◦ Some people argue that its one of the initiatives for better talent attraction. My question to them is “why do you need such talent?” People, who join STARTUPS for the look and feel, are not joining for the right intent.

◦ Some also say that we build good offices for the clients. My question is “Isn’t your product / service strong enough that your premises becomes a decision making parameter for your client?”

◦ Some say we need a large meeting room or else where do we have a board meeting. My answer is “ at the same place where you raised your first round “.

◦ I do not say that we sacrifice on basics and hygiene, but I do not understand the lavishness built specially in the business where revenue generation is far fetched and in real sense we are spending the money of investors in building virtual estates.

◦ Investing in building expensive offices makes sense when either you have your own hard earned revenue going into it OR when that expense becomes significantly low in your overall PnL.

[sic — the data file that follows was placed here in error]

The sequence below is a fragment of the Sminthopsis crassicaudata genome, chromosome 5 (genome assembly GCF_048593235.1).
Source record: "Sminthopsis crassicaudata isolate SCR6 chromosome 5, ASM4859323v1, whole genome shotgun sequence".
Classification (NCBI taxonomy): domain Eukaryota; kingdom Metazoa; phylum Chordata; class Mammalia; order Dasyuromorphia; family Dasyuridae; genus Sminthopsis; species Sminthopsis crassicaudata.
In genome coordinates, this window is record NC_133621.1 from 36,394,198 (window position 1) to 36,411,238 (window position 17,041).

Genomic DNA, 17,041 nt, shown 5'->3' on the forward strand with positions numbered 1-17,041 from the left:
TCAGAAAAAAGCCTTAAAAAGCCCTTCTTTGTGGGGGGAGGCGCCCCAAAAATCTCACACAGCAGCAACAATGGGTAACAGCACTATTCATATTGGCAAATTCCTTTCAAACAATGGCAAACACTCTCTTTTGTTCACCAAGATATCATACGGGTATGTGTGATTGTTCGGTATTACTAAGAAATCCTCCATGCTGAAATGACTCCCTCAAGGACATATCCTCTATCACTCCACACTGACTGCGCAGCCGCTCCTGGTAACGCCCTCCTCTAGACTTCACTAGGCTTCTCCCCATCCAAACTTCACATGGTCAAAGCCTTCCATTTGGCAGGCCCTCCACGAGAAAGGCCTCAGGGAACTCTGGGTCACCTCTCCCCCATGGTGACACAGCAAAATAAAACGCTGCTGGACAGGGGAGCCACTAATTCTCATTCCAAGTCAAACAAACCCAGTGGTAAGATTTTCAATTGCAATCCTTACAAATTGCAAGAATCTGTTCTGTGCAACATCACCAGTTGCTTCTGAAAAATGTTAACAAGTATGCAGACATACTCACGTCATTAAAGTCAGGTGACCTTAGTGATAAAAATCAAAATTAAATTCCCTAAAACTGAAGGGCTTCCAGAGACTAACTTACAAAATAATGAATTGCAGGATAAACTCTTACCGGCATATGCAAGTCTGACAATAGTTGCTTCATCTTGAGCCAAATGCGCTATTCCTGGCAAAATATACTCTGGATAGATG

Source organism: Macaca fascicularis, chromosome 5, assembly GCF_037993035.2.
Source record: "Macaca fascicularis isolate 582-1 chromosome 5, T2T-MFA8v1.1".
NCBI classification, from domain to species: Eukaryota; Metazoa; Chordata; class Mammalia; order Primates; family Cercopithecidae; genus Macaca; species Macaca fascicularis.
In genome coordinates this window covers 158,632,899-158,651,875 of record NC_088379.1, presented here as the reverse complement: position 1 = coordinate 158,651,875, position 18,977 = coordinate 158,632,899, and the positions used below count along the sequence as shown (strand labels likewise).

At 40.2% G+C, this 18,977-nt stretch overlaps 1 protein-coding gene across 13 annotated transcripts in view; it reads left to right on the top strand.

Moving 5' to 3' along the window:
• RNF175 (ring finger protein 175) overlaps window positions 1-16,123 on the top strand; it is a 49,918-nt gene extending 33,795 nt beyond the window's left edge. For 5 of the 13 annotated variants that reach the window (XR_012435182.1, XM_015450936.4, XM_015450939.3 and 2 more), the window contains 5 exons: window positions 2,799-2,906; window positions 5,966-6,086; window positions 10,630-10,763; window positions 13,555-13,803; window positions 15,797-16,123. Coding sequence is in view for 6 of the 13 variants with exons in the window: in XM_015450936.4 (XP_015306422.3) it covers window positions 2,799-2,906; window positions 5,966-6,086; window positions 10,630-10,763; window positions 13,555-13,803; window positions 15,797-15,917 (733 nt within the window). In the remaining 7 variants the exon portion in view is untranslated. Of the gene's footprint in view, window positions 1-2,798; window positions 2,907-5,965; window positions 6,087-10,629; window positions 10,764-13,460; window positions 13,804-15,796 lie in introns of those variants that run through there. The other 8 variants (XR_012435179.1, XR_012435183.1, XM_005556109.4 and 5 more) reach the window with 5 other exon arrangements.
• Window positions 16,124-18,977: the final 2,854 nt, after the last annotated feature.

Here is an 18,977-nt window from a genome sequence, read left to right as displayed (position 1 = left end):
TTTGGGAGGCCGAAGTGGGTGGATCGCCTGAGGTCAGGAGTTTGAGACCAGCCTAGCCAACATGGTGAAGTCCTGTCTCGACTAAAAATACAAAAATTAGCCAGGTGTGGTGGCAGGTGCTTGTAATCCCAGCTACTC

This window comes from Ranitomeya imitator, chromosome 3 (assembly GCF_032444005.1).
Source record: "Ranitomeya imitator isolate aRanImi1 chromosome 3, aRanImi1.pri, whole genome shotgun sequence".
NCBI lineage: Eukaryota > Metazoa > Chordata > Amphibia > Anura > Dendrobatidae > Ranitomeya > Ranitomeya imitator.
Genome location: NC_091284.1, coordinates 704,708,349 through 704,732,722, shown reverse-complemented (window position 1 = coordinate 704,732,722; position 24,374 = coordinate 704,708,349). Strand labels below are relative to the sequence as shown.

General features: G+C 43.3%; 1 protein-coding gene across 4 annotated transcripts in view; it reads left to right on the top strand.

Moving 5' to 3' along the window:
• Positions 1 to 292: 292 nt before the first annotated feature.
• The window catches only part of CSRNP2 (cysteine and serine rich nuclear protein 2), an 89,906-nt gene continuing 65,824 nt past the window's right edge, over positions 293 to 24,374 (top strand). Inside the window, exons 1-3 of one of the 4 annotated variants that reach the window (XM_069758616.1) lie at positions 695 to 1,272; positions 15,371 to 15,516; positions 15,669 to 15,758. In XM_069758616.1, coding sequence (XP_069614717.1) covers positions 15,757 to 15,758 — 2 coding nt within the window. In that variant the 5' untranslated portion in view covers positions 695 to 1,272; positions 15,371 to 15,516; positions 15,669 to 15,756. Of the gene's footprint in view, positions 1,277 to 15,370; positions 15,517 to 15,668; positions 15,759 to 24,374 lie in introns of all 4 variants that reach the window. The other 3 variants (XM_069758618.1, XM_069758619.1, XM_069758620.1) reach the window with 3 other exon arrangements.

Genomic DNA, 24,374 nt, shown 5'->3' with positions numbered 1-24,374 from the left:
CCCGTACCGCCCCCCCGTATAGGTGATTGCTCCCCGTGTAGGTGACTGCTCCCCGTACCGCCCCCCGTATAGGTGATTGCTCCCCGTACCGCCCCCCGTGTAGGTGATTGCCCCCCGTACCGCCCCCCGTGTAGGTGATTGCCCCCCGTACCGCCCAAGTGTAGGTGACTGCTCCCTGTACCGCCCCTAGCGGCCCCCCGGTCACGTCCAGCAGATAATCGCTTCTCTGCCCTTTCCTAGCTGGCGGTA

• High Campus offers

◦ A startup culture, or its quality of execution or its growth trajectory usually depends on the initial 10 employees of the organisation.

◦ What we usually strive in those initial set of people is the right attitude, drive, basic IQ and the passion to make it big.

◦ This pool of the founding team is not paid hefty salaries; isn’t given crazy perks nor gets overtime or joining bonus.

◦ But then post funding, competition creeps in not only at the business level but also at the campus level amongst organisations. A day 0 wins vs. Day 1 or rival 1 before the other.

◦ Companies get known for the no of placements / package given at top tech and B schools.